Regulators outline Seabrook Nuclear Station 2022 safety record
Updated: 10:51 PM EDT Jun 27, 2023
SEABROOK, N.H. —
Federal regulators have released their annual safety report for Seabrook Nuclear Power Station.
The yearly report card for Seabrook’s safety record shows the plant is passing all the important benchmarks, but there are some concerns inspectors are watching closely.
Travis Daun, the Nuclear Regulatory Commission's senior resident inspector at the plant, said Seabrook completed 2022 with the lowest level of safety concern.
“Bottom line, Seabrook operated safely in 2022 and continues to operate safely,” Daun said. “We have no significant safety concerns with how they're monitoring."
According to the report, more than 4,000 hours of inspections found the plant reported no emergency shutdowns and completed the required emergency response drills. Seabrook will continue to see the same level of baseline safety inspections in 2023.
However, an issue first brought to light more than a decade ago is still being closely watched by regulators.
Alkali silica reaction, or ASR, is a form of gelling in the plant's concrete.
Retrofitted supports have been installed in some areas to compensate for cracking.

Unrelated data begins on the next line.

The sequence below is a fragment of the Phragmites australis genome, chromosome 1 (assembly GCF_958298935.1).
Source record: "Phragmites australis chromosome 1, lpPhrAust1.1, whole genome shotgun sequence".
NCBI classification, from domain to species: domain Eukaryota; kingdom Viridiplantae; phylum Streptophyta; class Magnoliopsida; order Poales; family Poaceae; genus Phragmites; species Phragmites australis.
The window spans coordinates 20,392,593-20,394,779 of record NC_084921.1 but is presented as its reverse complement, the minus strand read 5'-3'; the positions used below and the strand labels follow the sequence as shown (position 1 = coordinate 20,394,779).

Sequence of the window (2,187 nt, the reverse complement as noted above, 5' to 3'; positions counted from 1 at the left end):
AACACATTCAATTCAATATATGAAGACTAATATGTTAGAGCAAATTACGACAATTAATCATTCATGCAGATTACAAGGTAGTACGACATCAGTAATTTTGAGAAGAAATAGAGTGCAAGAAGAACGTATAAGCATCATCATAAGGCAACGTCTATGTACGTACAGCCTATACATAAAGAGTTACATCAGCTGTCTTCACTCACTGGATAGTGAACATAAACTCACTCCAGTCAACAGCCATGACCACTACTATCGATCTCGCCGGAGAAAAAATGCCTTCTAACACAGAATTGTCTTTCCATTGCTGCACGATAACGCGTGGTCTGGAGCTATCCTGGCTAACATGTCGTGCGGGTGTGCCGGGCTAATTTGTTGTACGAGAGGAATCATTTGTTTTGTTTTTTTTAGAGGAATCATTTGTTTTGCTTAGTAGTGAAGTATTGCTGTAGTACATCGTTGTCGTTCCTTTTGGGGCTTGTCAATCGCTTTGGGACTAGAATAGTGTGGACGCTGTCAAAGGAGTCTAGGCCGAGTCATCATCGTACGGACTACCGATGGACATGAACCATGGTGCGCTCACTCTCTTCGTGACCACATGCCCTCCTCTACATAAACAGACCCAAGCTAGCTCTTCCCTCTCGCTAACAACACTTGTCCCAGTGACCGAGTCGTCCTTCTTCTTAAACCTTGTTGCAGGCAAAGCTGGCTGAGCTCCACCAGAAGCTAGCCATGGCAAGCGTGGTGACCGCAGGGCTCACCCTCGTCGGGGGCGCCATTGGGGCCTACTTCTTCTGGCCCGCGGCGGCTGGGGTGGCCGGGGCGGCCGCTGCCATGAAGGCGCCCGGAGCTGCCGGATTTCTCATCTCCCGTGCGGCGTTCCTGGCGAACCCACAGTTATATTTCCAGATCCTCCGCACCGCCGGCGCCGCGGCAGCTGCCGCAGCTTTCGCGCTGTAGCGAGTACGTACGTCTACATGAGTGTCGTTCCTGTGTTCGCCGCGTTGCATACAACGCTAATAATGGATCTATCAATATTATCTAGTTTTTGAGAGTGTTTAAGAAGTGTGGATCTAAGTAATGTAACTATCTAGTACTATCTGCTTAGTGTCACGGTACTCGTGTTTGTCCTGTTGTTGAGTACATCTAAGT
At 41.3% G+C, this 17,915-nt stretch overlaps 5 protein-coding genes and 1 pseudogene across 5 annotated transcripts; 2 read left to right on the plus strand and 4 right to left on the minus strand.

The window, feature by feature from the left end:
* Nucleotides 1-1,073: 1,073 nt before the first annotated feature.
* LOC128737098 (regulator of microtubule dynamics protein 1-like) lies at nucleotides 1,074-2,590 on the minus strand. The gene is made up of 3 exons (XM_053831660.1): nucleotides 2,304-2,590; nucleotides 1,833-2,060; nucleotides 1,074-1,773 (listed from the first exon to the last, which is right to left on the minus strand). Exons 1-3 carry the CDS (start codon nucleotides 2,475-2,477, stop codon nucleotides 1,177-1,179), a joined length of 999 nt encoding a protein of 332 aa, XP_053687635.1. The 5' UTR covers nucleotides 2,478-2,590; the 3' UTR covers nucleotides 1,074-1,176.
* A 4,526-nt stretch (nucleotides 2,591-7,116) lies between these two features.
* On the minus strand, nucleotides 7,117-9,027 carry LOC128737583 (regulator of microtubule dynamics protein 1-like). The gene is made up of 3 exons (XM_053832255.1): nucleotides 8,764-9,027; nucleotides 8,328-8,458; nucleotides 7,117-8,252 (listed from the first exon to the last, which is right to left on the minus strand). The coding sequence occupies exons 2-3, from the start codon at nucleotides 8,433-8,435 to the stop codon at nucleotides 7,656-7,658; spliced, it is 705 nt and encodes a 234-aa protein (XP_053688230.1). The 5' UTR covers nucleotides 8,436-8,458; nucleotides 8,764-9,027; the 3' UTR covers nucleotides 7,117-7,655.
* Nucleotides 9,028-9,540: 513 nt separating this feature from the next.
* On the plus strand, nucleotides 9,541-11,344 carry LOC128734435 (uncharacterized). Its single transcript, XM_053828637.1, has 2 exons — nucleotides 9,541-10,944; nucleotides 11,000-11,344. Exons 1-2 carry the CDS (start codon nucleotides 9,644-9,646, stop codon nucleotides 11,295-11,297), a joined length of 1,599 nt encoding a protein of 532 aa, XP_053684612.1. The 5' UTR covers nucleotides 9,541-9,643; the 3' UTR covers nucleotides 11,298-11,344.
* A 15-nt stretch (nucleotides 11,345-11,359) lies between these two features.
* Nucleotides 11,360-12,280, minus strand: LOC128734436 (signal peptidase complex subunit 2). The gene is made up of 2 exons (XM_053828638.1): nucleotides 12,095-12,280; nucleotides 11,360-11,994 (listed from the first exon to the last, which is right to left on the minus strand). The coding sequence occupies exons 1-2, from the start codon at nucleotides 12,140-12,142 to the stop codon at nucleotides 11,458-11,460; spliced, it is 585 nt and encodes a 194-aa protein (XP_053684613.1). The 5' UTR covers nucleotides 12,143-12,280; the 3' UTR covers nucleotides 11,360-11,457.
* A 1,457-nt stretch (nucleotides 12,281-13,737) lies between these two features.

"So as the concrete expands, it can create tresses in the building,” Daun said. “So right now, they are monitoring it."
Joanna Hammond has long opposed the nuclear power station on the Seacoast.
"I think they're doing the best they can. I don't think it's enough,” Hammond said.
She said her concerns about a potential disaster were only made worse last summer when a false alarm was triggered over loudspeakers at Hampton Beach, creating a temporary panic that something at the plant had gone wrong.
"I wasn't at the beach, but the fact that the beaches were being cleared was a big concern,” Hammond said.
Daun said that false alarm was the result of a single button being hit by mistake.
And a more robust process has been created to prevent another from being triggered by accident.